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EA Sports UFC 5

Platform(s): PlayStation 5, Xbox Series X
Genre: Fighting
Publisher: Electronic Arts
Release Date: Oct. 27, 2023

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PS5 Review - 'EA Sports UFC 5'

by Redmond Carolipio on Nov. 23, 2023 @ 2:15 a.m. PST

EA Sports UFC 5 is the next installment of the MMA fighting franchise, and lets you step back into the Octagon as a variety of celebrities.

One of the more vivid instances of " leveling up" that keeps popping into my head is the second UFC fight between then-heavyweight champion Stipe Miocic vs. Francis Ngannou, a man who can punch the soul out of your body. In their first fight in 2018, Miocic spent five rounds negating and neutralizing Ngannou's power by taking him to the ground, where Ngannou didn't really have any answers at the time, and therefore, no way to escape. Miocic grinded his way to a win.

But the second fight, three years later? Different story. Ngannou used the years to build himself some wrestling and ground defense, enough to keep Miocic standing up and engage in a firefight Miocic wasn't going to win. Ngannou got the KO victory (and the championship). I 'd expected to see a similar evolution with EA Sports UFC 5, especially since it came a few years after UFC 4, which I greatly enjoyed.


Well, Francis Ngannou isn't in the UFC anymore ... and that level change I was looking for isn't in this game, either.

It's not that there aren't any improvements and differences at all in UFC 5; it's just that you can see most of them within the first hour or so, and then it's practically the same title from a few years ago. There are the same game modes, same feel to the career mode, and not much more beyond the ability to roll around in the Octagon with a thick roster of UFC fighters.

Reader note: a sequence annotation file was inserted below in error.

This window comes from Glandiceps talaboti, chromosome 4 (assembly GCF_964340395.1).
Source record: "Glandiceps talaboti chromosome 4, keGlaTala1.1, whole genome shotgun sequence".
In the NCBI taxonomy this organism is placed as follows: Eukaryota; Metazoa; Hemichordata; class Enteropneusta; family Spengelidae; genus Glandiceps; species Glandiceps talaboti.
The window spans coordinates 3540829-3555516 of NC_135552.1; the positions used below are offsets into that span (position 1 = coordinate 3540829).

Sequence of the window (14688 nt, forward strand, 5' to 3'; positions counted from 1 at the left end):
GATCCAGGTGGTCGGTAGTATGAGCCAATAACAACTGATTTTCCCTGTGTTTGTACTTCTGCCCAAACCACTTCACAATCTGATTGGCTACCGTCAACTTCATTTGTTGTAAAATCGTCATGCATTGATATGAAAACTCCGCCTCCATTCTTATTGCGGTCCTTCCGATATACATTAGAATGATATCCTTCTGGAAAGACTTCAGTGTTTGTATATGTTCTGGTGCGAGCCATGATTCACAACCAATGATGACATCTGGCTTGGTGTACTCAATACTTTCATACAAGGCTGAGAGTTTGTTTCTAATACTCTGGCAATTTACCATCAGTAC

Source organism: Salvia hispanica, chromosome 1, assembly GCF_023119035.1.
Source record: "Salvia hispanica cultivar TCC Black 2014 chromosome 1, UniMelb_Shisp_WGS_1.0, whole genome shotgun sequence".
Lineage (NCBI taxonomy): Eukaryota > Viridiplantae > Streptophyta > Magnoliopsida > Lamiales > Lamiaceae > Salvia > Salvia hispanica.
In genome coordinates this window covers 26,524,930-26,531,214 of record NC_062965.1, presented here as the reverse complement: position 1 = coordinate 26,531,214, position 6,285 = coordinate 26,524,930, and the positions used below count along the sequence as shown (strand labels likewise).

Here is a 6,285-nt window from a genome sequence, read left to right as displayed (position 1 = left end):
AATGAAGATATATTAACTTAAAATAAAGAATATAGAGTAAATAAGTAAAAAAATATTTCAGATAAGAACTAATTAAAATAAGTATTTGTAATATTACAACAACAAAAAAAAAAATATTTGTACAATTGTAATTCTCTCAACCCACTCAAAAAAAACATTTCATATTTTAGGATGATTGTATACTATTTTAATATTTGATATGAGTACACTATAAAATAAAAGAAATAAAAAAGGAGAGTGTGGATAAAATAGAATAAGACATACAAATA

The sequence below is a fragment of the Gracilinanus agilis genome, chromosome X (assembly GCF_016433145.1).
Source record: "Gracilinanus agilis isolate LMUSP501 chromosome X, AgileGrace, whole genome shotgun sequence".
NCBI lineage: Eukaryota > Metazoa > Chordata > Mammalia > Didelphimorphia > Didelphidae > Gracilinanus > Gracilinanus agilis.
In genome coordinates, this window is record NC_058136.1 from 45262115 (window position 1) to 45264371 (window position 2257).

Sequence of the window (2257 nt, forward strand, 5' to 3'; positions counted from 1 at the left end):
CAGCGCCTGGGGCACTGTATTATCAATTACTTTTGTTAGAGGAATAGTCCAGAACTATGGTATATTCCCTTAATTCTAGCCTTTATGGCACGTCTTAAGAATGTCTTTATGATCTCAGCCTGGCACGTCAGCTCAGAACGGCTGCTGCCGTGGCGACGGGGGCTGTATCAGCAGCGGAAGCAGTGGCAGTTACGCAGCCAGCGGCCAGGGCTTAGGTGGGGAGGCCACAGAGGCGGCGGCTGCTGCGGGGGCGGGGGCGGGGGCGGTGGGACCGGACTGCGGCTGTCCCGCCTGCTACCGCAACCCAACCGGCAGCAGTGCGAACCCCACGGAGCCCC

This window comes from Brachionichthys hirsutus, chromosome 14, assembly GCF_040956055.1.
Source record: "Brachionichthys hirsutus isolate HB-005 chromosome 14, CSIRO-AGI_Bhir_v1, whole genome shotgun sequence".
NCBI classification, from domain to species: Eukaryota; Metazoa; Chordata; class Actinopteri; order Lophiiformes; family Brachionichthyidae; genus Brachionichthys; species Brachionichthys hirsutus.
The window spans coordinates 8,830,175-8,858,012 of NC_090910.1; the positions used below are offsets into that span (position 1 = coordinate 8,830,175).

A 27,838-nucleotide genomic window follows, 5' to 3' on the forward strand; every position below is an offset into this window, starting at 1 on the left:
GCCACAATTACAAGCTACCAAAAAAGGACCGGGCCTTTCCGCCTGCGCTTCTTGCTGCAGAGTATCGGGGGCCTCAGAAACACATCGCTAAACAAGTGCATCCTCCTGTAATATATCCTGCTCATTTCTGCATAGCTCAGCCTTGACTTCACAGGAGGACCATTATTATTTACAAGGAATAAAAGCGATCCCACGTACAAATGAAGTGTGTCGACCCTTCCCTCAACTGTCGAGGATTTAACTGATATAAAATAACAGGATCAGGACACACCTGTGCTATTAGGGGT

However, those fighters ... man, do they look good. UFC 5's visual presentation is easily its strongest asset. These are some of the best-looking athlete models I 've ever seen, down to the facial expressions, tattoos and body types (some are perhaps more toned than their real-life counterparts, though). It also managed to nail and faithfully replicate most of the aspects of a real UFC broadcast, down to ring walks, entrances, and Bruce Buffer yelling "It's tiiiiiiime! " as the lights in the T-Mobile Arena or some other venue change. So much of the full UFC experience goes beyond the action inside the Octagon, and the fact that UFC 5 presents enough of these elements well enough to occasionally build that feeling of real anticipation heading into a fight is quite the feat.

When the action is actually inside the cage, two other things stand out: The new focus on body damage and injuries (which can cause the doctor to step in and end the fight, AKA a doctor stoppage) and the cinematic, slow-motion replay you see when you send your opponent into the darkness with a knockout. In addition to the body injury system adding a sense of actual blood and visceral physicality to a fight, it adds a dimension of strategy. Now when you cut your opponent or damage his or her eye or nose (or turn their legs different colors with calf and leg kicks), you can target that area and make it worse. I 've managed to force a doctor stoppage only once so far, when I essentially broke an opponent's nose and basically turned their face into a bruised, bloody mess. The doctor jumped in, took a look at a protesting fighter, and then essentially told the ref yea or nay. You can also get the full impact of the body damage system when you're caught in one of those five-round, deep-water wars when both fighters are in need of new faces.